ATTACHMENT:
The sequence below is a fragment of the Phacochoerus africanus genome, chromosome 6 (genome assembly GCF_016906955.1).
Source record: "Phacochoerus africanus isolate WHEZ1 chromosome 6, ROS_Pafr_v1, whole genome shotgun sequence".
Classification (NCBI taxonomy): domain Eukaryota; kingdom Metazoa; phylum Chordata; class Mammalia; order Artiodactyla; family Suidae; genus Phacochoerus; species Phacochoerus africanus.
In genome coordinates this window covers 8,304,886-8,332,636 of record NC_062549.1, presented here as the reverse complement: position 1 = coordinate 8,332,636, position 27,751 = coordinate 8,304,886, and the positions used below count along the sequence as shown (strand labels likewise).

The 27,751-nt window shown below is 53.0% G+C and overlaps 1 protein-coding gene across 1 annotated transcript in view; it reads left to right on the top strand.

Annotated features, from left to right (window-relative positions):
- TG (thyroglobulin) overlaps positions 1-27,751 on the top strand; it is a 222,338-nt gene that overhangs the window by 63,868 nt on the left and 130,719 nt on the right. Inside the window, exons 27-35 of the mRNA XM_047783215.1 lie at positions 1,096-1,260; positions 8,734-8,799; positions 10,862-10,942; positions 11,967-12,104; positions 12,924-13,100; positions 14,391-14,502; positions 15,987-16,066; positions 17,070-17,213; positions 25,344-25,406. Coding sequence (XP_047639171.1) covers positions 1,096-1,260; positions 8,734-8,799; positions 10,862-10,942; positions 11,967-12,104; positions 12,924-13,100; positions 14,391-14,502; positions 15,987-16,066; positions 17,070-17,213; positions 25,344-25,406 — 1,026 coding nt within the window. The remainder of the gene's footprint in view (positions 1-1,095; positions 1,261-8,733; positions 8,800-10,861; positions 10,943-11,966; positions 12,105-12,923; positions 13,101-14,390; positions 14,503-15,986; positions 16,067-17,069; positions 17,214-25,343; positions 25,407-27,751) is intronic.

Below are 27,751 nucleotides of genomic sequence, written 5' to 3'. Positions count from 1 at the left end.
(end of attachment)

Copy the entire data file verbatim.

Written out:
The sequence below is a fragment of the Phacochoerus africanus genome, chromosome 6 (genome assembly GCF_016906955.1).
Source record: "Phacochoerus africanus isolate WHEZ1 chromosome 6, ROS_Pafr_v1, whole genome shotgun sequence".
Classification (NCBI taxonomy): domain Eukaryota; kingdom Metazoa; phylum Chordata; class Mammalia; order Artiodactyla; family Suidae; genus Phacochoerus; species Phacochoerus africanus.
In genome coordinates this window covers 8,304,886-8,332,636 of record NC_062549.1, presented here as the reverse complement: position 1 = coordinate 8,332,636, position 27,751 = coordinate 8,304,886, and the positions used below count along the sequence as shown (strand labels likewise).

The 27,751-nt window shown below is 53.0% G+C and overlaps 1 protein-coding gene across 1 annotated transcript in view; it reads left to right on the top strand.

Annotated features, from left to right (window-relative positions):
- TG (thyroglobulin) overlaps positions 1-27,751 on the top strand; it is a 222,338-nt gene that overhangs the window by 63,868 nt on the left and 130,719 nt on the right. Inside the window, exons 27-35 of the mRNA XM_047783215.1 lie at positions 1,096-1,260; positions 8,734-8,799; positions 10,862-10,942; positions 11,967-12,104; positions 12,924-13,100; positions 14,391-14,502; positions 15,987-16,066; positions 17,070-17,213; positions 25,344-25,406. Coding sequence (XP_047639171.1) covers positions 1,096-1,260; positions 8,734-8,799; positions 10,862-10,942; positions 11,967-12,104; positions 12,924-13,100; positions 14,391-14,502; positions 15,987-16,066; positions 17,070-17,213; positions 25,344-25,406 — 1,026 coding nt within the window. The remainder of the gene's footprint in view (positions 1-1,095; positions 1,261-8,733; positions 8,800-10,861; positions 10,943-11,966; positions 12,105-12,923; positions 13,101-14,390; positions 14,503-15,986; positions 16,067-17,069; positions 17,214-25,343; positions 25,407-27,751) is intronic.

Below are 27,751 nucleotides of genomic sequence, written 5' to 3'. Positions count from 1 at the left end.